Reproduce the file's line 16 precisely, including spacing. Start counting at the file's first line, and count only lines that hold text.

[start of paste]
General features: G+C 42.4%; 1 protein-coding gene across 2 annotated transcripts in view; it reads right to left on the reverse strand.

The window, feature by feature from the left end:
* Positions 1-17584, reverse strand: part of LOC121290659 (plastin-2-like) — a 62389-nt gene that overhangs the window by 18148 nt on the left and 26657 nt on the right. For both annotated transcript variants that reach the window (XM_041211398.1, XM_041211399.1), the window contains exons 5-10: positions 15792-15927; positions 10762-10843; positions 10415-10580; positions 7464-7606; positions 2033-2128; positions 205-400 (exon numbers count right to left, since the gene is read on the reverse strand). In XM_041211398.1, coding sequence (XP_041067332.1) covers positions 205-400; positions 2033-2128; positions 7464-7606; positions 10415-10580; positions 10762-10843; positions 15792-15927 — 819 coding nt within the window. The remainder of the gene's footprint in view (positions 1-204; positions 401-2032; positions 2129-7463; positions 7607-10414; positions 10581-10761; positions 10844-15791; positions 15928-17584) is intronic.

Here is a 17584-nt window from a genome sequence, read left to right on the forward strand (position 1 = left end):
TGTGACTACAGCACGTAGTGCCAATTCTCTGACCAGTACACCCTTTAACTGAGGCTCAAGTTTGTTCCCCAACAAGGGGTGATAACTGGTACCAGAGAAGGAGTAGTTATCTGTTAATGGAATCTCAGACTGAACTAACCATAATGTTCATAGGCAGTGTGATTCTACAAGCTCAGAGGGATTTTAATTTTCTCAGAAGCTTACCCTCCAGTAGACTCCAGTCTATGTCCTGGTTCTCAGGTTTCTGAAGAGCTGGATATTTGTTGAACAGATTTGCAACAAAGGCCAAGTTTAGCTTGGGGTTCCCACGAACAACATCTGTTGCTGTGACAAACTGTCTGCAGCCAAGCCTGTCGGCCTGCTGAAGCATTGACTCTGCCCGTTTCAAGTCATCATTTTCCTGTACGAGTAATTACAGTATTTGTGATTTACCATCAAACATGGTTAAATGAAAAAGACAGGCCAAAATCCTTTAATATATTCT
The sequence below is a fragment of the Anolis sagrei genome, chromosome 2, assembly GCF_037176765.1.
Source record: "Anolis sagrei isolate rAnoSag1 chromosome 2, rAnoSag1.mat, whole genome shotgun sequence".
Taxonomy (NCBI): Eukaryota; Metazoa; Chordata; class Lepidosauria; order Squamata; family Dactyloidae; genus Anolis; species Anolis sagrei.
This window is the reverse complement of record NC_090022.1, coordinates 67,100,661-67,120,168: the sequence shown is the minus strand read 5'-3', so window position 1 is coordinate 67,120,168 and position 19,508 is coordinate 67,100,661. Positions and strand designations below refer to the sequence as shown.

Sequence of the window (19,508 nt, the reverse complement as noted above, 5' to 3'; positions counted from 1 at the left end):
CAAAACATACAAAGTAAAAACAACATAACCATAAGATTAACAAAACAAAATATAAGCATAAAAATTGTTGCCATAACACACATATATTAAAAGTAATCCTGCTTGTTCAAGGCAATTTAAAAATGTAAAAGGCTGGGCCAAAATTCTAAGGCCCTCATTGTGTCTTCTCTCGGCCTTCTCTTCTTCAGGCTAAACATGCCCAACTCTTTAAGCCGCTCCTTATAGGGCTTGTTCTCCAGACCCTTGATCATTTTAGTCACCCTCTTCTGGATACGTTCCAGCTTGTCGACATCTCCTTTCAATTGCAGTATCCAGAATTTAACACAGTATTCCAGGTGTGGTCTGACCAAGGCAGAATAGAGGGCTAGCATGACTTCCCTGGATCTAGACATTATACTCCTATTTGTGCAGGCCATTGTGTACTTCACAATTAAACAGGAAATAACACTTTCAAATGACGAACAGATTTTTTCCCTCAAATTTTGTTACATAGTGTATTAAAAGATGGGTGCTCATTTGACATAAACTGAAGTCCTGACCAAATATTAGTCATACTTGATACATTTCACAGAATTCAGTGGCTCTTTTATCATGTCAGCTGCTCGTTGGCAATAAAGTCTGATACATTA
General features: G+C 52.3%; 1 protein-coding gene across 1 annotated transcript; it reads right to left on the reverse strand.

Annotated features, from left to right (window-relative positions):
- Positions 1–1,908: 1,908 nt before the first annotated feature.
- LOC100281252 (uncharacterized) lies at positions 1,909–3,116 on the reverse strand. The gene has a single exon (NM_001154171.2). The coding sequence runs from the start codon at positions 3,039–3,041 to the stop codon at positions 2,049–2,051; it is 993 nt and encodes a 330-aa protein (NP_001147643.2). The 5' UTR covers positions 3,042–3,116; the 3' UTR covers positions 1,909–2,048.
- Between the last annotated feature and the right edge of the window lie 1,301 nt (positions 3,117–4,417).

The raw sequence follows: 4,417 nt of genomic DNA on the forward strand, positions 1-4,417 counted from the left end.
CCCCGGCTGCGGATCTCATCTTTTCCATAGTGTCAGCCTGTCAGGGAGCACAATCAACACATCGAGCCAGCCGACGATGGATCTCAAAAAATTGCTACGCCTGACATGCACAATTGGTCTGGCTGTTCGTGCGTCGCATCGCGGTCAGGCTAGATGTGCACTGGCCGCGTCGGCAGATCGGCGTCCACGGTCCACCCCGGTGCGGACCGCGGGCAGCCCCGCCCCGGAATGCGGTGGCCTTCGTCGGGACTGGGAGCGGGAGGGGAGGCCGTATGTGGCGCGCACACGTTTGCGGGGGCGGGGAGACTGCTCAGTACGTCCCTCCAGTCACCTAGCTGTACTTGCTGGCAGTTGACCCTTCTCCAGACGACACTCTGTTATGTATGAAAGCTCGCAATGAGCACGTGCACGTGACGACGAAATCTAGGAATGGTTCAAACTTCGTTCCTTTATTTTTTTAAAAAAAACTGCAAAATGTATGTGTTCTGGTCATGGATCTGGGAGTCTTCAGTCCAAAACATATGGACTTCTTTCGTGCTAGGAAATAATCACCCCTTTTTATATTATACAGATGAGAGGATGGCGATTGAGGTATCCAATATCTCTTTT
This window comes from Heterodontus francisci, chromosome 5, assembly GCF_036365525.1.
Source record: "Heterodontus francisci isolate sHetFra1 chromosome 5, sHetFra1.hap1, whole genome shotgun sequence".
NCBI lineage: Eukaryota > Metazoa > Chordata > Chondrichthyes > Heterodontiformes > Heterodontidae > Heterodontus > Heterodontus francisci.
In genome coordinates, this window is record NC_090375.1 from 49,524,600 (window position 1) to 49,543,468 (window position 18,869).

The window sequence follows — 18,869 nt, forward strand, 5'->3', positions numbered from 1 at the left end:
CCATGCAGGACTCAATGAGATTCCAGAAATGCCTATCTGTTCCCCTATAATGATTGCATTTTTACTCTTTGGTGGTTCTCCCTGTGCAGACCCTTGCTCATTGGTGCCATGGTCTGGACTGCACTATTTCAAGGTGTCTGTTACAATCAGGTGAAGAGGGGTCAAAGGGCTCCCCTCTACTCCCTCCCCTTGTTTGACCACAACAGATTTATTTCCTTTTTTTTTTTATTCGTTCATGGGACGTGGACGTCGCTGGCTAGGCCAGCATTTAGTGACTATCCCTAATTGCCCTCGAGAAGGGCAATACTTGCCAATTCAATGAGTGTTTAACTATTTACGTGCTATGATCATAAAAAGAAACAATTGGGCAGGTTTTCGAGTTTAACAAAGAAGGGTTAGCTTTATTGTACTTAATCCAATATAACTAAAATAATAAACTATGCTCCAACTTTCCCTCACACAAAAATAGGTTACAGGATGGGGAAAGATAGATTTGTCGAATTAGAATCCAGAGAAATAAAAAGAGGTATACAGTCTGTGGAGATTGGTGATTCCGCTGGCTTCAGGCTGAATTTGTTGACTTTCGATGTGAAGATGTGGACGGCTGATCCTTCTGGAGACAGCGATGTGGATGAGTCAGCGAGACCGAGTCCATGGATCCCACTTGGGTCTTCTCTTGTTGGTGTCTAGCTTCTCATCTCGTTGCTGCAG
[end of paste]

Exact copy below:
- Between the last annotated feature and the right edge of the window lie 1,301 nt (positions 3,117–4,417).